The Jackson comparison points to one of Obama’s key contradictions: Like Jackson, he wants to appeal to blacks with the “it’s our time now” line, and to white liberals with that, as well as with the “I’m black in a different way from Jesse” qualifier and the religious conversion rhetoric. A friend said that Obama’s campaign, in stressing his appeal to rapturous children and liberal, glamorous yuppies, offers vicarious identification with these groups, as well as the chance to become sort of black in that ultra-safe and familiar theme park way.
I often tell my students that, even though Paul Wellstone was my good friend from college to his death and an individual for whom I always had great respect, no politician in this system is likely to be a person you’d want for your sister-in-law or brother-in-law. And, as many Progressive readers may know, I’m hardly a Clinton fan. I’m on record in last November’s issue as saying that I’d rather sit out the election entirely than vote for either her or Obama. At this point, though, I’ve decided that she’s the lesser evil in the Democratic race, for the following reasons: 1) Obama’s empty claims to being a candidate of progressive change and to embodying a “movement” that exists only as a brand will dissolve into disillusionment in either a failed campaign against McCain or an Obama Presidency that continues the politics he’s practiced his entire career; 2) his horribly opportunistic approach to the issues bearing on inequality—in which he tosses behaviorist rhetoric to the right and little more than calls to celebrate his success to blacks—stands to pollute debate about racial injustice whether he wins or loses the Presidency; 3) he can’t beat McCain in November.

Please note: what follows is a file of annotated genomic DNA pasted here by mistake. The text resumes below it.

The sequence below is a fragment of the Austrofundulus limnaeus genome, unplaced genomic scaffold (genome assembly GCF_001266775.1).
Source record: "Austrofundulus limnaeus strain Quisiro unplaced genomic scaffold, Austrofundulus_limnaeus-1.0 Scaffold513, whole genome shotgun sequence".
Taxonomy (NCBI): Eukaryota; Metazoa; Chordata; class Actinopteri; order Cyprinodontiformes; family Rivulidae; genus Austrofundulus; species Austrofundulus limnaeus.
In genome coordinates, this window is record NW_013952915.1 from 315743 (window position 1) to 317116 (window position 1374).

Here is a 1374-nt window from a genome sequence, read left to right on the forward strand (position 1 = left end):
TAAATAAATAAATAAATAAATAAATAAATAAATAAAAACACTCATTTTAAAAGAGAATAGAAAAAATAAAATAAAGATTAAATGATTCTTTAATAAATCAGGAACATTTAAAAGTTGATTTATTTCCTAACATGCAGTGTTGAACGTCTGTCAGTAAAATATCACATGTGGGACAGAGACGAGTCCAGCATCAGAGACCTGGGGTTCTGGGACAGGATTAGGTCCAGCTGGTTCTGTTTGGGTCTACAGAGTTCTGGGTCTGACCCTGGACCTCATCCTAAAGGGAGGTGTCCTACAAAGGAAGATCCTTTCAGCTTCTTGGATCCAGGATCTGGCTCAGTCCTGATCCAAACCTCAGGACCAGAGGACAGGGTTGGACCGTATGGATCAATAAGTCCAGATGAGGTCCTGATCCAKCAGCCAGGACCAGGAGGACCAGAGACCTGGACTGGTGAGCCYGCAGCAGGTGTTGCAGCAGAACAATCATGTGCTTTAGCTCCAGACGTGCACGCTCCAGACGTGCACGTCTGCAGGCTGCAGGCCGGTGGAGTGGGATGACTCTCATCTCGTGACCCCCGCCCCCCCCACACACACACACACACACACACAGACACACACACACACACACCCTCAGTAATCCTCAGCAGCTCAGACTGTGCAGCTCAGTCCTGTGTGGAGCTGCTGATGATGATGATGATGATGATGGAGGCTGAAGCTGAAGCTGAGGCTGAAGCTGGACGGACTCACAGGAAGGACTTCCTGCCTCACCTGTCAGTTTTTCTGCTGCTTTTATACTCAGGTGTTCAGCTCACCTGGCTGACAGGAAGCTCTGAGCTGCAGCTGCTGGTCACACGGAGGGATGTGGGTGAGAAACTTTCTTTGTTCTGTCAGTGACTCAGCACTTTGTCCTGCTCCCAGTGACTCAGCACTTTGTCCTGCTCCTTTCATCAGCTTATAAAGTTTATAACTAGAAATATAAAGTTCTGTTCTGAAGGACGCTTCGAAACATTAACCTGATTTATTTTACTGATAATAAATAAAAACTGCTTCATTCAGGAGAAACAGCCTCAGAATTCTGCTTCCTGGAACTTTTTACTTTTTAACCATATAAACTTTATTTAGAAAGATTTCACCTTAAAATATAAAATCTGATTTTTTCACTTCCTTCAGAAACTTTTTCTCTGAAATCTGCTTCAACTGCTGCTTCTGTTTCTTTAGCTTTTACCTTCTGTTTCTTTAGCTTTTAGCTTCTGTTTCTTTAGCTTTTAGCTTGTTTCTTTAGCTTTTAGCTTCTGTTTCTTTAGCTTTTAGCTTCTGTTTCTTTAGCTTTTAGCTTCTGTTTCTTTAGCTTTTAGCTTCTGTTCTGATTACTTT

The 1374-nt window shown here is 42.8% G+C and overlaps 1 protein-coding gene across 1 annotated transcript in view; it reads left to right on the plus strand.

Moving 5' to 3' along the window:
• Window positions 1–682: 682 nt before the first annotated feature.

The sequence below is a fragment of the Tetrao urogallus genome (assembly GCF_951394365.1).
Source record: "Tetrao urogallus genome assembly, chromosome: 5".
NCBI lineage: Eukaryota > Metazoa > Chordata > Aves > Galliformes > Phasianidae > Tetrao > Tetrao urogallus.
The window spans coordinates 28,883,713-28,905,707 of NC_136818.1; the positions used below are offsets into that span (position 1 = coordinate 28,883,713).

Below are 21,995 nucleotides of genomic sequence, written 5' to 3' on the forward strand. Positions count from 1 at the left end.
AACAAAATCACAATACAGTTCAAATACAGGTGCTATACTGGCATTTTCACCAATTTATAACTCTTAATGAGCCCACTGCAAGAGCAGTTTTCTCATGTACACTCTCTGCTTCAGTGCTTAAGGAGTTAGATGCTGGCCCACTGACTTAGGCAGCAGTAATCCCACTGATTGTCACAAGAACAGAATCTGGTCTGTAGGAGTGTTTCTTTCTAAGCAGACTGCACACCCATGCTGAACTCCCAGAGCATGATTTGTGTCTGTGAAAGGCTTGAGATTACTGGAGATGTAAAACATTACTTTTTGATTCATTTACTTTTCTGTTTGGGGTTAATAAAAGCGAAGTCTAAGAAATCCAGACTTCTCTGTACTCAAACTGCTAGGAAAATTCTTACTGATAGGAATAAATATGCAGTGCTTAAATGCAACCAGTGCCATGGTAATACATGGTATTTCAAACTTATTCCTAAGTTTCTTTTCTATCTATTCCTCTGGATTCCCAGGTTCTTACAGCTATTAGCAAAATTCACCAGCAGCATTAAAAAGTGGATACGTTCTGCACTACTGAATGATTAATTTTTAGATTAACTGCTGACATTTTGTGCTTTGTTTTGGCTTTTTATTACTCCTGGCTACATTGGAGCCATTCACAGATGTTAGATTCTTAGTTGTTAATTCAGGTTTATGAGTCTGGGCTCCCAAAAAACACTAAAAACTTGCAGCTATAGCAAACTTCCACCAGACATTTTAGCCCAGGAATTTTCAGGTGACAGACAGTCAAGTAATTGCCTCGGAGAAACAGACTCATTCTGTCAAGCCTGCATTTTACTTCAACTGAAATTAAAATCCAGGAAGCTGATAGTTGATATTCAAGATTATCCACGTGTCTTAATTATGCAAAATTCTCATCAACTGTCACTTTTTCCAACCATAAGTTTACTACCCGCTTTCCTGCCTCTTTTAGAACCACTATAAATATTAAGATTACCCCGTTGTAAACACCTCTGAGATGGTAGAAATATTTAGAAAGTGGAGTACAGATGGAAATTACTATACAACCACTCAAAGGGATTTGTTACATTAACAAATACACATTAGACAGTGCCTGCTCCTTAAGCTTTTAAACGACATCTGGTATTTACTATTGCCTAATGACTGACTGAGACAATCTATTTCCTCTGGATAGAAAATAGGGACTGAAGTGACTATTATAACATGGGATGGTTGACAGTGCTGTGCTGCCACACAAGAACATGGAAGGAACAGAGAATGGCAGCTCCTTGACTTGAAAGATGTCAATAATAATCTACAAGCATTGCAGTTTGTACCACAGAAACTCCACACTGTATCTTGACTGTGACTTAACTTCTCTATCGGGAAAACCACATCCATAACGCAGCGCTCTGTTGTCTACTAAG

Frankly, I suspect that Clinton can’t beat him either, but there’s no way that Obama will carry most of the states in November that he’s won in the primaries and caucuses. And, while it makes some liberals feel good to think that a majority of the American electorate could vote for a black Presidential candidate, we should keep in mind that the Republicans haven’t let one dog out of the kennel against him yet. The Jeremiah Wright contretemps is only the first bark.